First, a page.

Conviva Americas produces “very stable” rent, cushioning against any potential slowdown in consumer sales, Casino Chief Executive Officer Jean-Charles Naouri told analysts on a July 25 conference call.
Asia mall income “remains very positive,” Casino said in a filing that day, without giving details. Carrefour, based in Boulogne-Billancourt, France, declined by e-mail to discuss its China mall business.
Brazil’s retailers are feeling a pinch in an economy that will only expand by 2.2 percent in 2013, according to the Aug. 23 weekly survey of economists by Brazil’s central bank. Six months earlier, the estimate was 3.1 percent. Second-quarter sales for 14 retail chains rose 10 percent, down from 18 percent a year earlier, data compiled by Bloomberg show.
That slowdown is converging with a surge in mall openings, to a record 42 this year after 2012’s 27, according to Abrasce, the trade group.
“The capacity of retailers to supply all of these new mall projects coming up is in doubt,” Banco Fator’s Paes said.
Shares of Pao de Acucar rose 8 percent this year through Aug. 30, beating the 18 percent decline for the benchmark Ibovespa index. Casino fell 0.7 percent after reaching a 12-year high in March. The Bloomberg Industries Global Food Retailers Competitive Index gained 9.6 percent. Pao de Acucar rose 1.3 percent to 99.00 reais at 1:14 p.m. in Sao Paulo trading.
While the expected revenue from mall rents is a fraction of Pao de Acucar’s food division annual gross sales of 31 billion reais, margins from the mall business are much higher. Vasconcellos said earnings before interest and other items at Pao de Acucar’s mall business are projected to reach 70 percent of revenue by 2016 from about 40 percent now. That would trounce a companywide margin of 4.5 percent in the second quarter.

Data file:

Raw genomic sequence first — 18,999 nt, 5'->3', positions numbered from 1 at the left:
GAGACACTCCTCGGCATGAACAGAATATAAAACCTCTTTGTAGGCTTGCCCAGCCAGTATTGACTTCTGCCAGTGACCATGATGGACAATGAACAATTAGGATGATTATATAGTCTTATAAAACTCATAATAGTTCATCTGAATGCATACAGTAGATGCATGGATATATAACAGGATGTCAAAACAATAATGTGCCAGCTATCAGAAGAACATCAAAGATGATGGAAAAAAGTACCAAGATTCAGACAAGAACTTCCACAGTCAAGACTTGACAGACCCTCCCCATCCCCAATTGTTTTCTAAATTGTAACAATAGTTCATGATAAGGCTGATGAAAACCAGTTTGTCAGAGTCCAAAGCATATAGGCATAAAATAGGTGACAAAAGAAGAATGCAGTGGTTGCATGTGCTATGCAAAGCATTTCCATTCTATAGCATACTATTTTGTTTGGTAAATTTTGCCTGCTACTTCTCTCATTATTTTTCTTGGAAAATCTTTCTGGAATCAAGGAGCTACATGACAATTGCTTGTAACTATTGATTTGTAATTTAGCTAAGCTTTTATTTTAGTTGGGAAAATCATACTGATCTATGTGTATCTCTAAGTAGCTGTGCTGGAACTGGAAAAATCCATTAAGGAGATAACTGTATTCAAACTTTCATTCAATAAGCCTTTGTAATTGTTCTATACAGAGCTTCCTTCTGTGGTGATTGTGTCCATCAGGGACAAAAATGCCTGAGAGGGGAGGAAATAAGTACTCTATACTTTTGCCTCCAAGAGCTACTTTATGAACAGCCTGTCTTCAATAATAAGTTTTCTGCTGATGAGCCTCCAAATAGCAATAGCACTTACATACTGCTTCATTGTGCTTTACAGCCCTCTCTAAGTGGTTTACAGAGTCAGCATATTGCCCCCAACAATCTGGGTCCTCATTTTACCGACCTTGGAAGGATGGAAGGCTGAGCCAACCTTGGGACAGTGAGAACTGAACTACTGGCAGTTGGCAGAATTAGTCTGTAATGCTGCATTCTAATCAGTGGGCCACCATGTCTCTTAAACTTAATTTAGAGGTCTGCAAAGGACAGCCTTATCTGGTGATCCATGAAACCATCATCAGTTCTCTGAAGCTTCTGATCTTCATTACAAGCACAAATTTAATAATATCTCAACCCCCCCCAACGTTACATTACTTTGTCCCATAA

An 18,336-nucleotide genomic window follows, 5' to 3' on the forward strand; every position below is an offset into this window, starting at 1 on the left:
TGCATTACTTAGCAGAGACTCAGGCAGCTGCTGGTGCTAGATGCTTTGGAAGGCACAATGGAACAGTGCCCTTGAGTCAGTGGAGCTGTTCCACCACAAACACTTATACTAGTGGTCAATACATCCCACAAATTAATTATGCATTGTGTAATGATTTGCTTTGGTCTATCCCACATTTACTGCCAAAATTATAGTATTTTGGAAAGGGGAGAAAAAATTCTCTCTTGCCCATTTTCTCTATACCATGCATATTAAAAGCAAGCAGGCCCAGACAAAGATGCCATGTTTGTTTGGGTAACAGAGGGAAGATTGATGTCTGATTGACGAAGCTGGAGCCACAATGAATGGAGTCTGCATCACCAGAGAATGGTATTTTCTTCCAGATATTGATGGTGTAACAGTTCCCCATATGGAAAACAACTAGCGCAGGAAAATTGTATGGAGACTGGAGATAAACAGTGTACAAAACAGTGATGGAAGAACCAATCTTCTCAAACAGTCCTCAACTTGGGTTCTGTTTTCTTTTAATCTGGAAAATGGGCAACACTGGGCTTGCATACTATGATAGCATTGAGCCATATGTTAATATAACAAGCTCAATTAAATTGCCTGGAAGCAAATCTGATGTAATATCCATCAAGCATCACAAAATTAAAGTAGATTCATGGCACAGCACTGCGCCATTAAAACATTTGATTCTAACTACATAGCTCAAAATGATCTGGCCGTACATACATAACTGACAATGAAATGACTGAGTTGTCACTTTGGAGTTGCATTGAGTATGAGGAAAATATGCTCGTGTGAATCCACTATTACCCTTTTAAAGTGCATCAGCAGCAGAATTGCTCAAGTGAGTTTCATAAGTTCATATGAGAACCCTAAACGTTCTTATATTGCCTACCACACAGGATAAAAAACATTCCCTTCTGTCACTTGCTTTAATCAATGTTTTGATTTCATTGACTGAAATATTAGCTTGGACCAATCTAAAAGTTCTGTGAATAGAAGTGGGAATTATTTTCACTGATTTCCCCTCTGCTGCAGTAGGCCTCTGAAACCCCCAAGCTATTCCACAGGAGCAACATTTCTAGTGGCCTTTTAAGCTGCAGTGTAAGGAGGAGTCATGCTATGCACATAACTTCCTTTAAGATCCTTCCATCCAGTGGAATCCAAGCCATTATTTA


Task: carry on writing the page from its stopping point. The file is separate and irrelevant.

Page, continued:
“We will never be a business that will have the kinds of sales of food retail,” Vasconcellos said. “But in terms of margins, we’ll have very interesting figures.”
One challenge for Pao de Acucar will be finding good locations amid mall saturation in some Brazilian cities, according to Daniela Ribeiro Martins, a Concordia SA retail analyst in Sao Paulo.
“I don’t think Pao de Acucar will be able to open many malls right now as we’re seeing retailers suffer a bit because of economic deceleration and they might start to tighten their belts,” Martins said in a telephone interview. “The moment for this sector isn’t so propitious, it’s risky to do this today.”
To succeed, Pao de Acucar will have to identify new markets and smaller cities that lack the traffic for big malls, said Martins, who has no recommendation on the stock now and views it favorably. Of 467 malls in operation in Brazil, 213 are in Sao Paulo and Rio states, according to Abrasce.
Vasconcellos, the Pao de Acucar malls executive, said the company’s strategy of building around existing supermarkets is flexible enough to adapt to any business slowdowns.
“If there is an economic bump and we have to put on the brakes, we can extend our projects to not invest as much,” Vasconcellos said.